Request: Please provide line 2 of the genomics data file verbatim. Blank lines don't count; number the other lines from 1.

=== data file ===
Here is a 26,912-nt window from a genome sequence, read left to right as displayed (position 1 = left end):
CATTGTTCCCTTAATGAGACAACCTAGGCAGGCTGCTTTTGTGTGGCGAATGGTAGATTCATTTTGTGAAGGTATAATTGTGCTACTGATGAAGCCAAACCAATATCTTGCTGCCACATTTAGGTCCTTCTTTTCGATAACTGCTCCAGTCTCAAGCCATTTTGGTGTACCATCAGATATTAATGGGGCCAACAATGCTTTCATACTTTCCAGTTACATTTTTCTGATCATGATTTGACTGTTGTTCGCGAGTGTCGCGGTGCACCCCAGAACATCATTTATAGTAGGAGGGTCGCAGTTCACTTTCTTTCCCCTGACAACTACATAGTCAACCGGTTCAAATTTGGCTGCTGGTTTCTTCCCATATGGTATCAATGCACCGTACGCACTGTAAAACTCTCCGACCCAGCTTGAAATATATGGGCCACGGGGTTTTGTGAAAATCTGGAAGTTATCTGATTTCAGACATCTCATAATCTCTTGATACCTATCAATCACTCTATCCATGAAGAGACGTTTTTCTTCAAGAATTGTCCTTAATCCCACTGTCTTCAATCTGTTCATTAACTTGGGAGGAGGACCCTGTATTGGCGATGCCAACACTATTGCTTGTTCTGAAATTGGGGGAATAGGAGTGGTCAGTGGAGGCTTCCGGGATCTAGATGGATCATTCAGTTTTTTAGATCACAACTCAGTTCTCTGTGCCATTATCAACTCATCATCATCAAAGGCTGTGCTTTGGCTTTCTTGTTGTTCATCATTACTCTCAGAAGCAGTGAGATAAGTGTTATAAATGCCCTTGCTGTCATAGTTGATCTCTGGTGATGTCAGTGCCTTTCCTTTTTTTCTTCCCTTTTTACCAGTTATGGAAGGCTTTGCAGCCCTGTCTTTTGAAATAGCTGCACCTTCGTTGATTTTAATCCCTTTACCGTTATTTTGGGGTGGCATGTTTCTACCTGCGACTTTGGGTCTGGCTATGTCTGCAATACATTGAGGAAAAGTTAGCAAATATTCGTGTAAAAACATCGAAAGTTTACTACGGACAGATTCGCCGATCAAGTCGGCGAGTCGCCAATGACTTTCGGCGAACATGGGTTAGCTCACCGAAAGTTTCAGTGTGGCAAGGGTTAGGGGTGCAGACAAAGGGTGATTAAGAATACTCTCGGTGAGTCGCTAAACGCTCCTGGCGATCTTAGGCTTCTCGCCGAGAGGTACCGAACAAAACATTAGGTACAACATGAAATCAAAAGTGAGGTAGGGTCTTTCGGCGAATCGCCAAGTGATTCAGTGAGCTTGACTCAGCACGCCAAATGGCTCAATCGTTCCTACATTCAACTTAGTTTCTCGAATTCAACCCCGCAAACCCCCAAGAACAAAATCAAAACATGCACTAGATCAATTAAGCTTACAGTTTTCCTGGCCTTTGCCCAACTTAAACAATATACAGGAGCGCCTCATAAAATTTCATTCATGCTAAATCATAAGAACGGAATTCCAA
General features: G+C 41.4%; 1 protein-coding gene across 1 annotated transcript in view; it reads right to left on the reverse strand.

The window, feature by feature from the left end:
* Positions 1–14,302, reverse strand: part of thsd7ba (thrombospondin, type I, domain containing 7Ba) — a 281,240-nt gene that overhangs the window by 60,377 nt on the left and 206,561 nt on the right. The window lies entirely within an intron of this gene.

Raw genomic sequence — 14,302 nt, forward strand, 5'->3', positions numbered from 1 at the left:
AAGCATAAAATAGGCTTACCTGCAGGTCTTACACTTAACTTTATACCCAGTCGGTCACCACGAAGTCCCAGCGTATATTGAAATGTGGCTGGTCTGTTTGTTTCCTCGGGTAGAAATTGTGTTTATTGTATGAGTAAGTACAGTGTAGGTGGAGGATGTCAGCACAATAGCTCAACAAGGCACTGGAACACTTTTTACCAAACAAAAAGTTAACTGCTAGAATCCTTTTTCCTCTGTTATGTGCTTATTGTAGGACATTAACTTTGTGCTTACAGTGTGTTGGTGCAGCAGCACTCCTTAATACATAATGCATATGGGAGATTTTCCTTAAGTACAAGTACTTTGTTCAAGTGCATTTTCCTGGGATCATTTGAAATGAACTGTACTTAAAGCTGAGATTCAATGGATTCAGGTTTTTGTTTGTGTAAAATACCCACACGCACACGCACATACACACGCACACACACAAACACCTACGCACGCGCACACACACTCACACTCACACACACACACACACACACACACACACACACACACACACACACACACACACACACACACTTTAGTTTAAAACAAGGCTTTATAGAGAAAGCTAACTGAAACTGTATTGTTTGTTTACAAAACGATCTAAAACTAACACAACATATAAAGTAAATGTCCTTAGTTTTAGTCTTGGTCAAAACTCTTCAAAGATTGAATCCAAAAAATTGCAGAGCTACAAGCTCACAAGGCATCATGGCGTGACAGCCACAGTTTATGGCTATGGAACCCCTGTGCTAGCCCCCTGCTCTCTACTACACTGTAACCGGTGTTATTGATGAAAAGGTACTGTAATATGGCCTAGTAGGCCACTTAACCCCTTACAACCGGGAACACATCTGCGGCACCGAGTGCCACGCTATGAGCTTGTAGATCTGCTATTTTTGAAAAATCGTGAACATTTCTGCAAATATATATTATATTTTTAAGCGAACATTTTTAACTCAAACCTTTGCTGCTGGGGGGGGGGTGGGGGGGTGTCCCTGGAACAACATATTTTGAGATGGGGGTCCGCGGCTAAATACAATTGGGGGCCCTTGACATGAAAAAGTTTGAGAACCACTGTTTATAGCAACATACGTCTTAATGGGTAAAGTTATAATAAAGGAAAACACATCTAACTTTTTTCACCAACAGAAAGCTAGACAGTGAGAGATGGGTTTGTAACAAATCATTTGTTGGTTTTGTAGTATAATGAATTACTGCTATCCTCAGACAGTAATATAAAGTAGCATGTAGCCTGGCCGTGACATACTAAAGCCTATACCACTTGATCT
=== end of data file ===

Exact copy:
CATTGTTCCCTTAATGAGACAACCTAGGCAGGCTGCTTTTGTGTGGCGAATGGTAGATTCATTTTGTGAAGGTATAATTGTGCTACTGATGAAGCCAAACCAATATCTTGCTGCCACATTTAGGTCCTTCTTTTCGATAACTGCTCCAGTCTCAAGCCATTTTGGTGTACCATCAGATATTAATGGGGCCAACAATGCTTTCATACTTTCCAGTTACATTTTTCTGATCATGATTTGACTGTTGTTCGCGAGTGTCGCGGTGCACCCCAGAACATCATTTATAGTAGGAGGGTCGCAGTTCACTTTCTTTCCCCTGACAACTACATAGTCAACCGGTTCAAATTTGGCTGCTGGTTTCTTCCCATATGGTATCAATGCACCGTACGCACTGTAAAACTCTCCGACCCAGCTTGAAATATATGGGCCACGGGGTTTTGTGAAAATCTGGAAGTTATCTGATTTCAGACATCTCATAATCTCTTGATACCTATCAATCACTCTATCCATGAAGAGACGTTTTTCTTCAAGAATTGTCCTTAATCCCACTGTCTTCAATCTGTTCATTAACTTGGGAGGAGGACCCTGTATTGGCGATGCCAACACTATTGCTTGTTCTGAAATTGGGGGAATAGGAGTGGTCAGTGGAGGCTTCCGGGATCTAGATGGATCATTCAGTTTTTTAGATCACAACTCAGTTCTCTGTGCCATTATCAACTCATCATCATCAAAGGCTGTGCTTTGGCTTTCTTGTTGTTCATCATTACTCTCAGAAGCAGTGAGATAAGTGTTATAAATGCCCTTGCTGTCATAGTTGATCTCTGGTGATGTCAGTGCCTTTCCTTTTTTTCTTCCCTTTTTACCAGTTATGGAAGGCTTTGCAGCCCTGTCTTTTGAAATAGCTGCACCTTCGTTGATTTTAATCCCTTTACCGTTATTTTGGGGTGGCATGTTTCTACCTGCGACTTTGGGTCTGGCTATGTCTGCAATACATTGAGGAAAAGTTAGCAAATATTCGTGTAAAAACATCGAAAGTTTACTACGGACAGATTCGCCGATCAAGTCGGCGAGTCGCCAATGACTTTCGGCGAACATGGGTTAGCTCACCGAAAGTTTCAGTGTGGCAAGGGTTAGGGGTGCAGACAAAGGGTGATTAAGAATACTCTCGGTGAGTCGCTAAACGCTCCTGGCGATCTTAGGCTTCTCGCCGAGAGGTACCGAACAAAACATTAGGTACAACATGAAATCAAAAGTGAGGTAGGGTCTTTCGGCGAATCGCCAAGTGATTCAGTGAGCTTGACTCAGCACGCCAAATGGCTCAATCGTTCCTACATTCAACTTAGTTTCTCGAATTCAACCCCGCAAACCCCCAAGAACAAAATCAAAACATGCACTAGATCAATTAAGCTTACAGTTTTCCTGGCCTTTGCCCAACTTAAACAATATACAGGAGCGCCTCATAAAATTTCATTCATGCTAAATCATAAGAACGGAATTCCAA